Video: “Gettysburg

Like other ex-pats, they realized that Europe could appreciate a great band, so rather than chase major labels like Columbia Records or Warner Brothers, these bands signed with Blue Rose and SPV and Line. Only fans would realize that they were still recording, touring, creating…others would figure them as one-hit wonders and close the books. Of course, that was before everyone had the technology to not only search them out, but to download and order music from halfway across the globe.

Video: “The Keeper” (unplugged)

Of course, I do have a disease. I’ve been scouting music since I was old enough to walk into a department store record department and flip through the singles and read any magazine I could get my hands on. Can’t tell you how many catalogues I set away for , nor how many checks I mailed to odd remote addresses. But today it’s as simple as bouncing an artist’s name off Google, MySpace and You Tube…but you have to make the effort to look for great music, it won’t be handed to you. Those who don’t miss out on bands like The Diamond Dogs and The Refreshments and the great Herman Brood.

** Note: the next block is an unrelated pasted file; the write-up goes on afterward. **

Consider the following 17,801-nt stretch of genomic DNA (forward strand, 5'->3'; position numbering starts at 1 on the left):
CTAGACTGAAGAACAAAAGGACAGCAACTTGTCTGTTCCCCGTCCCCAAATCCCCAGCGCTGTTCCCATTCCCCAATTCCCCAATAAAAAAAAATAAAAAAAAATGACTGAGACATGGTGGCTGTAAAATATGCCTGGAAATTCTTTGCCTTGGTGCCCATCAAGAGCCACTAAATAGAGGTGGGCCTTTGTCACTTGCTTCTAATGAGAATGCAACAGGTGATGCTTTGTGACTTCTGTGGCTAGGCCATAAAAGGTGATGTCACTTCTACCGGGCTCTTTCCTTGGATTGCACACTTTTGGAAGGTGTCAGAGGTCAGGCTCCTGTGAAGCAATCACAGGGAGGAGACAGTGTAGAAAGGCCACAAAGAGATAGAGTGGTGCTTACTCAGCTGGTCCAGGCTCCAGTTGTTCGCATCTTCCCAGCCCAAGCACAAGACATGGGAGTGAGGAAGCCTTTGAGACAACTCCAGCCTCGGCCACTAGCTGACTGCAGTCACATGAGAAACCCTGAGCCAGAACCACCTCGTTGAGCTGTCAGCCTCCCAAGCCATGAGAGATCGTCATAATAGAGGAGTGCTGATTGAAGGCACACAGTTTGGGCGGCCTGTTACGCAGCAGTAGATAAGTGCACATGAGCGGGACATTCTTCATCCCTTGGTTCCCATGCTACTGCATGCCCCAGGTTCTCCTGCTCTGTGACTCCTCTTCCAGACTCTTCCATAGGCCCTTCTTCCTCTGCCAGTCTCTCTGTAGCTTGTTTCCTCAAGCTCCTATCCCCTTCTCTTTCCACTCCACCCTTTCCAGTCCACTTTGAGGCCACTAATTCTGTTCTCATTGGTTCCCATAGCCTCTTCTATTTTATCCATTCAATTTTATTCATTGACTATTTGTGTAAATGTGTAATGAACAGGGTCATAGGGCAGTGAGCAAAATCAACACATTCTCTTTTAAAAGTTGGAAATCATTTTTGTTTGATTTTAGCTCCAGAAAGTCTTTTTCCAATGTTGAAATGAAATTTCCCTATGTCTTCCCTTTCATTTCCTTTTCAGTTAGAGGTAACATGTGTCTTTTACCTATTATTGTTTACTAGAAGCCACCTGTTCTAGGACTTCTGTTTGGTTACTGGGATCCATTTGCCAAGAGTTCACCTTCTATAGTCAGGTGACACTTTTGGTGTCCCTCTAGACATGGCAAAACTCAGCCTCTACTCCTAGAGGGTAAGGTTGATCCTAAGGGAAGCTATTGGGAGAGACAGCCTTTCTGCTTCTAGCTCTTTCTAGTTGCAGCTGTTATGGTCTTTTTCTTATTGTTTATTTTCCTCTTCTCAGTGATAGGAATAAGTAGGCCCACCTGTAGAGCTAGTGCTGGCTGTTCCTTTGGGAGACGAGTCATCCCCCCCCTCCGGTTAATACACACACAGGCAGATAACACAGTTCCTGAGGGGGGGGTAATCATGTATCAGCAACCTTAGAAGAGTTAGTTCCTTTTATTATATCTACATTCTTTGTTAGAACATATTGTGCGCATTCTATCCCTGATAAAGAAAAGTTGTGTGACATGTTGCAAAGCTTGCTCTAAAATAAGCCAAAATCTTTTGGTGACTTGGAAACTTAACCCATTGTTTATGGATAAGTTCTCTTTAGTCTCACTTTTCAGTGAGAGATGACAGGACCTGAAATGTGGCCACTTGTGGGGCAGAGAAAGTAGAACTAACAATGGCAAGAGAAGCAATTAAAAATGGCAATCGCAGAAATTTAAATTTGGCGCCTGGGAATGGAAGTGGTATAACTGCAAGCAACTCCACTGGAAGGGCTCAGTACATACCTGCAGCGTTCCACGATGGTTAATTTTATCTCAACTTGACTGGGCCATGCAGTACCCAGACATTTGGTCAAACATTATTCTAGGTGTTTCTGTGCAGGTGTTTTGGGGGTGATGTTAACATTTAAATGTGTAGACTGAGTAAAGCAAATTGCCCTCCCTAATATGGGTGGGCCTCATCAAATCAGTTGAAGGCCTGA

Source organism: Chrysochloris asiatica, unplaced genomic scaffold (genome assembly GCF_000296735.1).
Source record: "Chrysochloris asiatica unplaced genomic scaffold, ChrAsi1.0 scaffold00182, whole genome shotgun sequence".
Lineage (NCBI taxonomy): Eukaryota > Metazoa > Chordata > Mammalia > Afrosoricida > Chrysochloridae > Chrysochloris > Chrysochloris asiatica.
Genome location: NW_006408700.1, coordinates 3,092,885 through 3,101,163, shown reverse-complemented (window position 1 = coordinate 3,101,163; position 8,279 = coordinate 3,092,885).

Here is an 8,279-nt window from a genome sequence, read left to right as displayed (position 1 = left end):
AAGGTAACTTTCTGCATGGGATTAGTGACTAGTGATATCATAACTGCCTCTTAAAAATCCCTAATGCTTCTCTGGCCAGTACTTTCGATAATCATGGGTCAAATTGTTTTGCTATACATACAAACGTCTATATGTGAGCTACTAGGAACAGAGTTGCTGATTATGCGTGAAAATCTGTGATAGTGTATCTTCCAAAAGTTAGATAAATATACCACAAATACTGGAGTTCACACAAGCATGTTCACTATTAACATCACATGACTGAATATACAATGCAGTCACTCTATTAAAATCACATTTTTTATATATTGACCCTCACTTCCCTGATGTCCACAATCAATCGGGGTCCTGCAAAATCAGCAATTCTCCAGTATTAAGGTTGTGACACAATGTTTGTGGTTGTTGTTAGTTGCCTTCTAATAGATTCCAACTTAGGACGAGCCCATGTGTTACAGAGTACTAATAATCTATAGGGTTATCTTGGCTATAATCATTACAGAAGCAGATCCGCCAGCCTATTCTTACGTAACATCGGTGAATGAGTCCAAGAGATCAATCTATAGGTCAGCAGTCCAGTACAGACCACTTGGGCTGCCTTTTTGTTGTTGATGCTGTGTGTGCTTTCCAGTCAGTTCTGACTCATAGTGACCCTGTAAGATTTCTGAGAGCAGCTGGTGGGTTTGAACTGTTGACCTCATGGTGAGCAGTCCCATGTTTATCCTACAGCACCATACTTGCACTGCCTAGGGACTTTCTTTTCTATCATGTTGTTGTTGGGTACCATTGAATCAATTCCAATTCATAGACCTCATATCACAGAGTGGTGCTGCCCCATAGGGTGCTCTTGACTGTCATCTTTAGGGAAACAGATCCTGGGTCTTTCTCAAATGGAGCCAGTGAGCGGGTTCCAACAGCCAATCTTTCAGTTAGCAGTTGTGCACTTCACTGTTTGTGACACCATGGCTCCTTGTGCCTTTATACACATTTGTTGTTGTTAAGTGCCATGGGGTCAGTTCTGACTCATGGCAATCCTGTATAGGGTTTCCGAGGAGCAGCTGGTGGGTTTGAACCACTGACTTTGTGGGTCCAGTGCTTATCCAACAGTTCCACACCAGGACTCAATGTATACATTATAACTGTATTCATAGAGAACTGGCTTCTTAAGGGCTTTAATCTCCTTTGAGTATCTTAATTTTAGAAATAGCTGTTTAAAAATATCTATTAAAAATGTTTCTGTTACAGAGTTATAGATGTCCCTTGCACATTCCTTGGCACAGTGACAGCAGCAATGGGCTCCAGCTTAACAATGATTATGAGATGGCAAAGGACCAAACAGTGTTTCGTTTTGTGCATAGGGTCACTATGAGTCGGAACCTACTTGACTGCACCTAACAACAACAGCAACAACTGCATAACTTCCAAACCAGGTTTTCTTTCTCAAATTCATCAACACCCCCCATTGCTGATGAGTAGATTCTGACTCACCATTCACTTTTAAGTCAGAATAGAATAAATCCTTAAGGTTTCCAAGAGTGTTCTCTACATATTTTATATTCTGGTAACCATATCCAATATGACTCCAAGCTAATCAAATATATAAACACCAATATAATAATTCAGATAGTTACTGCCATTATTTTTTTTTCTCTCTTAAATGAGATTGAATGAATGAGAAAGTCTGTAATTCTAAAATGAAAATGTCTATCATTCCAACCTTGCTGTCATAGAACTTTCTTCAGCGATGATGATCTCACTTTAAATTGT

And yes, they miss out on The Brandos.

On first listen I immediately loved singer David Kincaid’s slightly sandpapered vocals; they had the comfort and familiarity one would expect from hours of listening exposure. And when I finally heard The Brandos cover “Lodi” I realized why – there’s a lot of John Fogerty DNA in there. Like Fogerty, Kincaid sings with unbridled passion.

Video: “Walk On The Water

In 1994, Kincaid and longtime partner-in-crime Ernie Mendillo were on the road with two other New York legends, Scott Kempner and Frank Funaro, names any Dictators or Del Lords fans should know. Recording two shows in Amsterdam and Utrecht, the appropriately named In Exile Live was released. A brilliant cross-sampling of their recorded career, it featured rousing rock anthems, Irish folk tunes and a couple of pitch-perfect primal rock covers of The Sonics’ classics “Strychnine” and “Psycho” (a tip of the cap to Kincaid’s roots in the Seattle club scene).

Video: “Strychnine

I’ve been blasting this CD over the last couple of days and heartily recommend that anyone who hasn’t heard it drop what they’re doing and resolve this gap in their collection. If you’ve never heard The Brandos, you will be treated to one of the great unsung American bands. And if they did indeed drop under the radar for you after “Gettysburg“, well…you have a lot of catching up to do, most of it glorious. Excellent musicianship consistently goes hand in hand with premium songwriting.